Cn you spend a moment to upload a photo of that engine - we had another member have an overheating problem, only to find out the engine was a diesel - not petrol - motor which just needed to be "regened" as part of the emissions - so their headaches were from the cycling event getting cut off just never completed the cycle.

With the vehicle going into "overheat" - before, you did the right thing by knowing the age of the vehicle - replaced the radiator, thermostat and the temp sensor - yet still overheats - might indicate a plugged hose or bad, mis-laid hose routed and now got kinked - affecting the sensor - or the sensor wiring and even the hoses by it, suffered some type of impact and or failure - so when the service guy replaced the parts, they never bothered to verify the wiring was good ot the pump was working - which now seems to focus more on the Water Pump as having to have failed or getting ready to seize up

Replacing the water pump is the only thing you haven't done.

This is a 2014 and were in the USA - so hope this condition can be resolved by getting your service guy back to it and have them recheck their work.

The car has several variants of engines - mostly 1.4L - in the US - we have a 1.6L version of a similar chassis

1642180233865.png
Yours should look something like this...​
.
 
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Ashlan

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#8
Ive been having the exact same issue in my 1.4 fiesta, I changed my thermostat, radiator, water pump, expansion tank and cap. I even use premium coolant premixed and it still does it. When it starts to heat up I have to rev up between 3000 to 4000 rpm then the temp drops but when driving in stop go traffic the temp goes up again.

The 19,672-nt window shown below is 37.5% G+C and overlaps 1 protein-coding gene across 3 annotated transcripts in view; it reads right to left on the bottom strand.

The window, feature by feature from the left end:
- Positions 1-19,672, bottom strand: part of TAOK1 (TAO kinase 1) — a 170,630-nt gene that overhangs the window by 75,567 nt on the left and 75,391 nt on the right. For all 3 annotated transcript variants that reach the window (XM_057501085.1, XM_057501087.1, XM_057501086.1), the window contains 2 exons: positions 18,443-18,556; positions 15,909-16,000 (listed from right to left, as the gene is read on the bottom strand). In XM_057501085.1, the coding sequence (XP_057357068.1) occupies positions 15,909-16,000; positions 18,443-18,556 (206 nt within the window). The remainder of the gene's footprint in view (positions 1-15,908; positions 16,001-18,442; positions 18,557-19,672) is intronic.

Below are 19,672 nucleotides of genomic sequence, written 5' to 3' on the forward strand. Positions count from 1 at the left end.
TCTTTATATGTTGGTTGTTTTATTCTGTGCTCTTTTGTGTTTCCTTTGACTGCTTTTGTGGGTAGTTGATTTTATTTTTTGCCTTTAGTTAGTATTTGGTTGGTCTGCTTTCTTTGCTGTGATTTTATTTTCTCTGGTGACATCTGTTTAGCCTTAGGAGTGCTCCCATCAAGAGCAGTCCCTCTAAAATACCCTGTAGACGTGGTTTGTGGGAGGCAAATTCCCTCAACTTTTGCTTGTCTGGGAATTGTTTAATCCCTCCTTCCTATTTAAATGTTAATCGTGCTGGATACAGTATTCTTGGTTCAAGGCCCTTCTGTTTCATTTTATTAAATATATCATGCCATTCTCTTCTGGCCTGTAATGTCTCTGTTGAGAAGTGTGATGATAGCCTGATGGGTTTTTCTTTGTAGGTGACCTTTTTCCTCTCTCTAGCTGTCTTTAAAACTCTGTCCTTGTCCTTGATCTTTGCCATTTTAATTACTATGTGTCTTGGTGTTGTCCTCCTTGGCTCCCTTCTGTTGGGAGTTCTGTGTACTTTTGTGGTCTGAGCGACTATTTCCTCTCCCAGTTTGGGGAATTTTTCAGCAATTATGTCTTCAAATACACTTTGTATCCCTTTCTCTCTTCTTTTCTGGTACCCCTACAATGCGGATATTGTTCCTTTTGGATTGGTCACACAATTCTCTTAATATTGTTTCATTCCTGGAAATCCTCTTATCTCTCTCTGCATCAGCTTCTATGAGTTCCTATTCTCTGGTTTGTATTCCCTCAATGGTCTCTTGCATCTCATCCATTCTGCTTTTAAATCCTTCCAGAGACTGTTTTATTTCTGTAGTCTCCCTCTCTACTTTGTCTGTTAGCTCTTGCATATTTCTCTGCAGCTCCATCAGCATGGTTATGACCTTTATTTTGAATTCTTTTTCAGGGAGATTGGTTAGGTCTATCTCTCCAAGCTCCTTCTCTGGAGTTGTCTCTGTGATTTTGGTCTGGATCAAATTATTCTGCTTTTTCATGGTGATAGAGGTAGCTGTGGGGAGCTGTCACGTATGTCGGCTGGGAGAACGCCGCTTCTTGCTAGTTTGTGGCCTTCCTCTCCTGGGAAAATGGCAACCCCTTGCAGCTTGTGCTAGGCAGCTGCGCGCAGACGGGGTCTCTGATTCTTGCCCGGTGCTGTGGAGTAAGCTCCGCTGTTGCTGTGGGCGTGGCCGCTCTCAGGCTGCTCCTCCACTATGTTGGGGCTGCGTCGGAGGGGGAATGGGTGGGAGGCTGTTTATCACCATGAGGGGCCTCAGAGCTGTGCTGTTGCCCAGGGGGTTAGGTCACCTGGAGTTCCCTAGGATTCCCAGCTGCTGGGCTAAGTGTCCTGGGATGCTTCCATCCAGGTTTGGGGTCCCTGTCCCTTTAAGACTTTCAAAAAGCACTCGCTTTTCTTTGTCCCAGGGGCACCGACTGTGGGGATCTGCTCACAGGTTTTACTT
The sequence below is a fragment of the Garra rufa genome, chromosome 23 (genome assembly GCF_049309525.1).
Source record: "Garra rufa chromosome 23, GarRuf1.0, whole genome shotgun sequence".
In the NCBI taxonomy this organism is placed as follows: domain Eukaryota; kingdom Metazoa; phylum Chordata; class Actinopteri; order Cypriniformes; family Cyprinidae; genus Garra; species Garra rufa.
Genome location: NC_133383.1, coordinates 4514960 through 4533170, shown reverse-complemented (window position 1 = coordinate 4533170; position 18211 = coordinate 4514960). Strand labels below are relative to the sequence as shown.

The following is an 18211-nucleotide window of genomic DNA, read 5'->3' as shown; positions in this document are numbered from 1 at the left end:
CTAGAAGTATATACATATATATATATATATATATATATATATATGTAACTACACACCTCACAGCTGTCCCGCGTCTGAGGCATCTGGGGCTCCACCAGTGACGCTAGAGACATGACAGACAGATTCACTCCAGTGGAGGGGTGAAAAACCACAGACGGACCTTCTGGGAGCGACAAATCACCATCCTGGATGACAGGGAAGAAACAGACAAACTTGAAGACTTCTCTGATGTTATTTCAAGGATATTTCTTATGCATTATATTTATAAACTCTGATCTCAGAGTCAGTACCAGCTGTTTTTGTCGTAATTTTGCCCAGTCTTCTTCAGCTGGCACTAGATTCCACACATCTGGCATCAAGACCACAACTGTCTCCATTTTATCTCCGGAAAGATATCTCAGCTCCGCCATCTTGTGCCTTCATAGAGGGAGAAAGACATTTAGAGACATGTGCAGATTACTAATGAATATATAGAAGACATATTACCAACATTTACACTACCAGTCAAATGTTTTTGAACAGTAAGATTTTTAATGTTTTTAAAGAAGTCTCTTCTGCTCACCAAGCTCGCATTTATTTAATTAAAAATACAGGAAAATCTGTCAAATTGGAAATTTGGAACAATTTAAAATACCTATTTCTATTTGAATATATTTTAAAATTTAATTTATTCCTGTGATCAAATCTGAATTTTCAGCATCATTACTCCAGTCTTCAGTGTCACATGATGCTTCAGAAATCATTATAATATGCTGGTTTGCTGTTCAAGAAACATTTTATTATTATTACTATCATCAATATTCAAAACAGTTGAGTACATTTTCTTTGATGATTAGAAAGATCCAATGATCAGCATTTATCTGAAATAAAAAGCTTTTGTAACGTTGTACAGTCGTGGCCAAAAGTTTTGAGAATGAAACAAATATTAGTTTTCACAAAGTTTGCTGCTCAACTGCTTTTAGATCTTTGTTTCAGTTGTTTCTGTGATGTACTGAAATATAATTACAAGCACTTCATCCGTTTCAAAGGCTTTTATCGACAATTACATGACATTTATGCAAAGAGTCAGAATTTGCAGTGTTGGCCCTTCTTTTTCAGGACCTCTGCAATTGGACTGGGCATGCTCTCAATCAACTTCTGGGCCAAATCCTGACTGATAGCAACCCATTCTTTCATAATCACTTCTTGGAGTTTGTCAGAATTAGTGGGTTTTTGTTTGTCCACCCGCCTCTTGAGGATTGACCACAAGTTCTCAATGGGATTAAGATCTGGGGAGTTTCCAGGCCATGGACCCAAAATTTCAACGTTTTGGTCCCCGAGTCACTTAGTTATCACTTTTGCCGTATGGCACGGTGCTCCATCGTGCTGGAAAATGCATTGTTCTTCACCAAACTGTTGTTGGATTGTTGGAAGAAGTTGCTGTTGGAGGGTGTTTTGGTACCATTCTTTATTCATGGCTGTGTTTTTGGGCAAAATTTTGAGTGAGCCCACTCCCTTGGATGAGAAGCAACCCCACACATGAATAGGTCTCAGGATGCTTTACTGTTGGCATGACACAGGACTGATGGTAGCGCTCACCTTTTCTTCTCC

Handy Andy

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#9
When you switch coolants - be careful - the system needs a full rinse and purge.
  • (if not suggested, it should be done even if using same OEM fluid - just don't re-use the old fluid - it's done - let it rest)
  • A rise and purge removes sediment, like;
    • metal chips,
    • old dry-spot debris
      • - hot spotting from hot days highway speed driving and not allowing the coolant to circulate long enough to balance the hots spots thermally well enough to prevent small boil-over vapor pockets to form that look much like a bathtub bubble (foam) ring,
    • oil that leaked in from a heavy compression-power struggle cycle - like acceleration then deceleration high vacuum speed brake
    • Pieces of engine and gasket that leached into the coolant sleeve "jacket" - that eventually soften and form a pile of sediment at the bottom of a radiator core - but if left to itself can plug sections of radiator core if the core has been compromised from pinching, rocks, debris, bugs - e&c...
      • It's why the "Orange" coolant has a detergent additive - that is not PHOSPHATE based - else phosphate being a corrosion inhibitor - can affect anodized metals and plated steels - removing coatings trying to replace them with its own. (Aggressive behavior)